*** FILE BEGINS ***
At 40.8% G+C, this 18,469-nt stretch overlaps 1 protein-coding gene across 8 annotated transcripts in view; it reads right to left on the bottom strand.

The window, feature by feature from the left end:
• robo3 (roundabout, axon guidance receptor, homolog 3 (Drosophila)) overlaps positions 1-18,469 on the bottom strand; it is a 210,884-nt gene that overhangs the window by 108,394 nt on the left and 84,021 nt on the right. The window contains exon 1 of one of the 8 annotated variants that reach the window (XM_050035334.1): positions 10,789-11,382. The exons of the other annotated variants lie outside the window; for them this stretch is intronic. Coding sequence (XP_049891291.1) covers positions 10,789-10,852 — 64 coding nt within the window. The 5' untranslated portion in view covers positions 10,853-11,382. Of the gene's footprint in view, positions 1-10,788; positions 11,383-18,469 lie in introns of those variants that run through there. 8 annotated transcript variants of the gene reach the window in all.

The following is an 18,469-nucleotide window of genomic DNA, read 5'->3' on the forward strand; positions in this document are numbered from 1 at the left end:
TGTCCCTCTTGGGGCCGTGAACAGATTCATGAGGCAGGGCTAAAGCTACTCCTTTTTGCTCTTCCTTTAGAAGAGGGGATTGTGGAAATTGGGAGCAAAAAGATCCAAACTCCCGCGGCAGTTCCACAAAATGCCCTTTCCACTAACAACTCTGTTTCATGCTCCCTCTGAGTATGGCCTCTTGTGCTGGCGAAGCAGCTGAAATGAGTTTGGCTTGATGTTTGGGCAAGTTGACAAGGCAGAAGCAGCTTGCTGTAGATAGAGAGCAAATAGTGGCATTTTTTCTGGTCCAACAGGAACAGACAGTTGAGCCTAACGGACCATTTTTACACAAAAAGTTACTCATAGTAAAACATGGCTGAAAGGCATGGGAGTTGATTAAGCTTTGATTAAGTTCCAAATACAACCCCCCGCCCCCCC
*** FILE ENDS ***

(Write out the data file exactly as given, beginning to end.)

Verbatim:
At 40.8% G+C, this 18,469-nt stretch overlaps 1 protein-coding gene across 8 annotated transcripts in view; it reads right to left on the bottom strand.

The window, feature by feature from the left end:
• robo3 (roundabout, axon guidance receptor, homolog 3 (Drosophila)) overlaps positions 1-18,469 on the bottom strand; it is a 210,884-nt gene that overhangs the window by 108,394 nt on the left and 84,021 nt on the right. The window contains exon 1 of one of the 8 annotated variants that reach the window (XM_050035334.1): positions 10,789-11,382. The exons of the other annotated variants lie outside the window; for them this stretch is intronic. Coding sequence (XP_049891291.1) covers positions 10,789-10,852 — 64 coding nt within the window. The 5' untranslated portion in view covers positions 10,853-11,382. Of the gene's footprint in view, positions 1-10,788; positions 11,383-18,469 lie in introns of those variants that run through there. 8 annotated transcript variants of the gene reach the window in all.

The following is an 18,469-nucleotide window of genomic DNA, read 5'->3' on the forward strand; positions in this document are numbered from 1 at the left end:
TGTCCCTCTTGGGGCCGTGAACAGATTCATGAGGCAGGGCTAAAGCTACTCCTTTTTGCTCTTCCTTTAGAAGAGGGGATTGTGGAAATTGGGAGCAAAAAGATCCAAACTCCCGCGGCAGTTCCACAAAATGCCCTTTCCACTAACAACTCTGTTTCATGCTCCCTCTGAGTATGGCCTCTTGTGCTGGCGAAGCAGCTGAAATGAGTTTGGCTTGATGTTTGGGCAAGTTGACAAGGCAGAAGCAGCTTGCTGTAGATAGAGAGCAAATAGTGGCATTTTTTCTGGTCCAACAGGAACAGACAGTTGAGCCTAACGGACCATTTTTACACAAAAAGTTACTCATAGTAAAACATGGCTGAAAGGCATGGGAGTTGATTAAGCTTTGATTAAGTTCCAAATACAACCCCCCGCCCCCCC